General Fund revenues surged in April, exceeding the official estimate for the month by $464.7 million, or 11.8 percent. Through 10 months of the fiscal year, revenues are now $828.2 million more than expected, or 2.9 percent; a major increase from March. Almost all tax types performed well this past month, with the real story coming from the personal income tax. Many taxpayers file their final payments in April, and these remittances exceeded the estimate by $328.5 million or 34.0 percent. One possible explanation is that taxpayers paid less than normal with their quarterly estimated payments in December and January, but made up the difference with the final payments in April. This shift is a significant change from usual patterns, but federal tax changes have affected normal taxpayer behavior.
In addition to the personal income tax, the other two largest tax categories had strong months. The corporate net income tax finished $76.1 million above estimate, or 31.1 percent – also driven by strong final payments. The sales tax saw collections $43.2 million above estimate, or 4.6 percent.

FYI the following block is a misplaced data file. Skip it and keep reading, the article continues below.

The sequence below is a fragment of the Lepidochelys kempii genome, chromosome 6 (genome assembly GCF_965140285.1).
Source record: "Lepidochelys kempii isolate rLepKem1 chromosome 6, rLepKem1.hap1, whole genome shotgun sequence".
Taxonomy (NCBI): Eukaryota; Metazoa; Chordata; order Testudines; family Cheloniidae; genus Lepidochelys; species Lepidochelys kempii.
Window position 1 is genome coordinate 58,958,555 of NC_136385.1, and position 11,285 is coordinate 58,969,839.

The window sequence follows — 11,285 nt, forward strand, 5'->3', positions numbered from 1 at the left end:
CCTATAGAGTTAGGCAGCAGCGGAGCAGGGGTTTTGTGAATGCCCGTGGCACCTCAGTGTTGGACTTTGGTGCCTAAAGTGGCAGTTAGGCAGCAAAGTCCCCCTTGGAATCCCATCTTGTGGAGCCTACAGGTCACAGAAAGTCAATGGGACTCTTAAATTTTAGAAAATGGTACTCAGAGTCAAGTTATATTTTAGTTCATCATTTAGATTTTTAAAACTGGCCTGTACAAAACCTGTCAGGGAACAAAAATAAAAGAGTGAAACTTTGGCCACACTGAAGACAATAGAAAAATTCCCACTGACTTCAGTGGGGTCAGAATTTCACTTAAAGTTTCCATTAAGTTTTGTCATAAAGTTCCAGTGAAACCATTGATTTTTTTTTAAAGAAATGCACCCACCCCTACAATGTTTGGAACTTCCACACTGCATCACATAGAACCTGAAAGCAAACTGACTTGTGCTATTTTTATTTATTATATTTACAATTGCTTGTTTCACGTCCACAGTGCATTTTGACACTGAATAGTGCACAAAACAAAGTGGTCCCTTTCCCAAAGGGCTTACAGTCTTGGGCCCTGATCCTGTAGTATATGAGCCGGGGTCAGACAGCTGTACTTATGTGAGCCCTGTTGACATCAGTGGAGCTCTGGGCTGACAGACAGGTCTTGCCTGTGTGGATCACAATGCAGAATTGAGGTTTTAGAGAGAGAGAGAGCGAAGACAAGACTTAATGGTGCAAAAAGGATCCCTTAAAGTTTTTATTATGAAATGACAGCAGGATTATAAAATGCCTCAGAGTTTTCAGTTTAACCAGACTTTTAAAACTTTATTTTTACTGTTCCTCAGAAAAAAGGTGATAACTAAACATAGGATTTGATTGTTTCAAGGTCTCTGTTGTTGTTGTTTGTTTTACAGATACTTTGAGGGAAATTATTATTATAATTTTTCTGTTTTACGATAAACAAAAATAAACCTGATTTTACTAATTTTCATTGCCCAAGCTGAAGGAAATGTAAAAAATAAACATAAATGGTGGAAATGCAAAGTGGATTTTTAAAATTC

Looking ahead, May is a much smaller revenue month compared to March and April. The Independent Fiscal Office will issue a new revenue estimate for 2019/20 later in the month.
According the Senate Republican Leaders, “PA revenue collections have soared to a healthy surplus, thanks in part to Republican economic policies that have focused on holding down spending and rejecting proposed tax increases, according to Senate Republican leaders.” Senate President Pro Tempore Joe Scarnati (R-25), Senate Majority Leader Jake Corman (R-34) and Senate Appropriations Committee Chairman Pat Browne (R-16) said Republicans’ commitment to fiscal restraint, rather than supporting massive spending increases and higher taxes proposed by the governor, has improved Pennsylvania’s financial position and kept more money in taxpayers’ pockets.”
That all said, any appetite by leaders to take this strong financial position and re-invest in tax credits programs like the film tax program, is undecided at this time. There is a strong push by many democrats to fund education more, both via capital improvements to facilities, but also putting more into the classroom. The Speaker of the House is seeking a significant increase in the Educational Improvement Tax Credit (EITC) allocation.
Pennsylvania Film Industry Association (PAFIA)461 Cochran Road, Box 246Pittsburgh, PA 15228(717) 833-4561 email@example.com